Goloka Vrindavan or Vaikunthdham is Krishna’s “heaven”. It is described in the Brahma-samhita texts as a “cintamani-dhama”, a place where all desires are fulfilled. The palaces are made of black jasper, dotted with “wish trees” that provide all kinds of food on demand and cows that give milk at will. It is symbolically the transcendental form of the god, the ultimate destination of life which, when reached, frees us from the material world.This statue continued to be venerated for centuries and centuries after the Pandavas until the Mughal invasions when the idol was immersed in a lake to escape looting. It remained there for many years until it was rediscovered by Sura Ji, a Gurjar cowherd. The story goes that Sura Gurjar had gone with his cow to distant pastures when he noticed that day after day the cow gave no more milk; someone, apparently, came to milk her discreetly during the night. One evening he lay awake and saw with amazement that the milk was coming out of his cow’s udder by itself. It was then that Lord Krishna appeared before him and asked him to take the idol out of the water and resume his worship. Since then, this statue is revered by the descendants of Sura Ji’s family and the entire Gurjar community. Nowadays, nearly 500 Gurjar families take turns in the temple for maintenance and rituals.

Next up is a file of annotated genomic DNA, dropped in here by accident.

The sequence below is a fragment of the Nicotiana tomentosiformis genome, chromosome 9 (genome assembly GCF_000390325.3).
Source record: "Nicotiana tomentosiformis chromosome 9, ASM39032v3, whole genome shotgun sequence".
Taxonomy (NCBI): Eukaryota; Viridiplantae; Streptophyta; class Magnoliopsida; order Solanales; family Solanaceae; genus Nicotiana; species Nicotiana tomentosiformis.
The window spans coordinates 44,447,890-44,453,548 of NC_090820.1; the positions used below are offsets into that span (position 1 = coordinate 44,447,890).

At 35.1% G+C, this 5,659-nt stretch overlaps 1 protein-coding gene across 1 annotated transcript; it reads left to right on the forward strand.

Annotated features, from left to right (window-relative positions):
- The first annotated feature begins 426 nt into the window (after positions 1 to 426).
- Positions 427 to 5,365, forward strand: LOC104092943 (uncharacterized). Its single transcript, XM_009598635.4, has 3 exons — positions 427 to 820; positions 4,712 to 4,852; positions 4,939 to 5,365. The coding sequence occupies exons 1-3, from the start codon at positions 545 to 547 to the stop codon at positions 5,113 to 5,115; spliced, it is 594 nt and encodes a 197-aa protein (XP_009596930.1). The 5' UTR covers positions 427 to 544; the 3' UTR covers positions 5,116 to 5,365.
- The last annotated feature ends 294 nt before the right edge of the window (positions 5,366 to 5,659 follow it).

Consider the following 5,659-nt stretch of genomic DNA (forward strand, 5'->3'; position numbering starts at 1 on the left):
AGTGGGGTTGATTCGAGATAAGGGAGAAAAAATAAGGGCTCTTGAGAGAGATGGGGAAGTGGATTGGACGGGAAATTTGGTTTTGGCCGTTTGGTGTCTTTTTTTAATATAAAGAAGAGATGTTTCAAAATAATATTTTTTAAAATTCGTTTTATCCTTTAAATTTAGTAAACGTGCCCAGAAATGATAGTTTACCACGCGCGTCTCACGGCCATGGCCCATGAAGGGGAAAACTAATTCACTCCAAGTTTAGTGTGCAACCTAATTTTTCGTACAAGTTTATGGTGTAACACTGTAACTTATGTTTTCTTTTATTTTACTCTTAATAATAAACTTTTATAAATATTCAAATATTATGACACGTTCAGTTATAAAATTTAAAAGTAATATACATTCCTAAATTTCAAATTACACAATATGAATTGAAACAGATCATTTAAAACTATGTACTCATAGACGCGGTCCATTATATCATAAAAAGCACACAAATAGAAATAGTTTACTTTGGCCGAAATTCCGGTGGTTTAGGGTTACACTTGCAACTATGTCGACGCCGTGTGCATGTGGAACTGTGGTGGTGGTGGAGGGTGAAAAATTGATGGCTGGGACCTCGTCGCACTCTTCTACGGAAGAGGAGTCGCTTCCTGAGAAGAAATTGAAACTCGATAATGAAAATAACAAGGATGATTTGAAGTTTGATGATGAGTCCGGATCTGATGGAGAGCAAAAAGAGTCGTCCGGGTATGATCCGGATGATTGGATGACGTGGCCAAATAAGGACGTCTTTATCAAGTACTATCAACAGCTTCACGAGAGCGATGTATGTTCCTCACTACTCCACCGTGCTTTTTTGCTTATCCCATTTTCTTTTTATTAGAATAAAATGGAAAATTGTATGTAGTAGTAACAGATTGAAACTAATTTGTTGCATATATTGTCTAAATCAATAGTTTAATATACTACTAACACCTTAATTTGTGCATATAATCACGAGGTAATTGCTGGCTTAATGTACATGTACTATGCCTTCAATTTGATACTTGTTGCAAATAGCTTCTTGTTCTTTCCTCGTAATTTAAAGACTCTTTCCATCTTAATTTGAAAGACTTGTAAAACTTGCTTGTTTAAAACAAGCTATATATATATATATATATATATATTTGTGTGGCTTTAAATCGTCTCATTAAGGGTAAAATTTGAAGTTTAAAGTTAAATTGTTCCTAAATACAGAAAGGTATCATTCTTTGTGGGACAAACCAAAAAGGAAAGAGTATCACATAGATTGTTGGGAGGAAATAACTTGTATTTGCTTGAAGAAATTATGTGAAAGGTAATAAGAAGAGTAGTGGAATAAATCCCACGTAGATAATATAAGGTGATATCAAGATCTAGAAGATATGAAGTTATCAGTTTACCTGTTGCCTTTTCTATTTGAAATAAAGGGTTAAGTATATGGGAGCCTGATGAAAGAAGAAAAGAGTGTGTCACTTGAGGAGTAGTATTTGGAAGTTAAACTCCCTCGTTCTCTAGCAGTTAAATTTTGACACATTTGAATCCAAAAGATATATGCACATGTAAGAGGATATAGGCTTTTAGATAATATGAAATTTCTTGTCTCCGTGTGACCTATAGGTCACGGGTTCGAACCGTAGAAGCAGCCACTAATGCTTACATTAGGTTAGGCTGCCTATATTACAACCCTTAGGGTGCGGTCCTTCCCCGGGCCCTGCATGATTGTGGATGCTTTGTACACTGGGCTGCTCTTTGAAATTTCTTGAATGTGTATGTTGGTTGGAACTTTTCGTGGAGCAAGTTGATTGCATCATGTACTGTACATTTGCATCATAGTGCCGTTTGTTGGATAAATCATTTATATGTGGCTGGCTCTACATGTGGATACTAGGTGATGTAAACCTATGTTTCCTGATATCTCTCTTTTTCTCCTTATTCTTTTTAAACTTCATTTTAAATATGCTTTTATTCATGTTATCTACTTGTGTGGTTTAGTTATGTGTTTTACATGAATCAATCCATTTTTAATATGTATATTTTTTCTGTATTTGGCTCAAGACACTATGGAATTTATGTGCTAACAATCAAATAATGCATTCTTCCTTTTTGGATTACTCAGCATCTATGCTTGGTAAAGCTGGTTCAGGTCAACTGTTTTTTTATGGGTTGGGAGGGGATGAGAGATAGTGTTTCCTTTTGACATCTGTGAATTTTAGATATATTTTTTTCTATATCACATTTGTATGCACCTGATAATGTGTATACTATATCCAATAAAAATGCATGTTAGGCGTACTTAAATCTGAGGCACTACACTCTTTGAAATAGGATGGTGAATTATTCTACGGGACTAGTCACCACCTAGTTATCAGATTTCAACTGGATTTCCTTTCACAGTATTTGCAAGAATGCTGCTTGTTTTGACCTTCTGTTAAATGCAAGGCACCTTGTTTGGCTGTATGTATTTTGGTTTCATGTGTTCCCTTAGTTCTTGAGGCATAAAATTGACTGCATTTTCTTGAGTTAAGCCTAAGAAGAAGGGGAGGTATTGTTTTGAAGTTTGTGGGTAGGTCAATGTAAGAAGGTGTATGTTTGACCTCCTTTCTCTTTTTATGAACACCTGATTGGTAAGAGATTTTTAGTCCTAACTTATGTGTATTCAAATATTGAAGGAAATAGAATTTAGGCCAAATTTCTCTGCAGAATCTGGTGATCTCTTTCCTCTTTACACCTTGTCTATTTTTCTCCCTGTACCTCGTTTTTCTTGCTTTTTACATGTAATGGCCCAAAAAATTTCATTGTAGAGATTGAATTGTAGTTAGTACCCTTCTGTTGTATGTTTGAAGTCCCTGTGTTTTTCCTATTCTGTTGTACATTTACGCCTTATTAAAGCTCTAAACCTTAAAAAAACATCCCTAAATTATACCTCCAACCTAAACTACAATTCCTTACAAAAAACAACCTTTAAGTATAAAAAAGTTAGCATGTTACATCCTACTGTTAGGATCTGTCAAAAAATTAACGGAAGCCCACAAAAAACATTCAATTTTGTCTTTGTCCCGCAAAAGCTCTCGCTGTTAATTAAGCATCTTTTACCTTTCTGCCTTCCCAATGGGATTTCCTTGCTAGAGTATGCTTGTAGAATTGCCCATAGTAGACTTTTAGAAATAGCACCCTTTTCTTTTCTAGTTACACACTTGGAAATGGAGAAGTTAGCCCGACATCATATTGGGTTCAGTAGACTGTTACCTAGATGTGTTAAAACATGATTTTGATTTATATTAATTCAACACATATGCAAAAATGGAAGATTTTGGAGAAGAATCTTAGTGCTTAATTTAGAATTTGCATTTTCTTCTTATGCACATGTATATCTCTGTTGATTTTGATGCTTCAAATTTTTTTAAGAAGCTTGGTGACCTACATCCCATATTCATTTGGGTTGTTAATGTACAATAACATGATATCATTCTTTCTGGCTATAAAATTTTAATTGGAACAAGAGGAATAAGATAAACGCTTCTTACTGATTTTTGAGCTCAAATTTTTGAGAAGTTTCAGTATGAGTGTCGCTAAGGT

In Hinduism, Sutak is a time of seclusion when a child is born (and after a person dies). Family members of the newborn observe a Sutak period of 10 to 20 days depending on the community. They refrain from going to temples or attending ceremonies, for example. However, the general environment is jubilant and joyful. The new mother stays in her room with her newborn baby and they don’t go outside the house. The reason for this is that in ancient times there were many incurable diseases; this isolation allowed both mother and child not to be contaminated during a stage of physical weakness.On Jhal Jhulni, the Uthsavar, the “double” of the temple statue, goes out in procession to Lake Dooth Talai, one kilometer from the village, in a silver palanquin carried by Gurjar men. The very compact crowd moves with difficulty while the powders of color break over the participants, so much so that after the procession, the streets of the village seem covered with a thick pink carpet. The statue’s clothes are washed in the lake and then, after several rituals, the idol is returned to the temple. Jhal Jhulni is undoubtedly one of the festivals of Rajasthan not to be missed!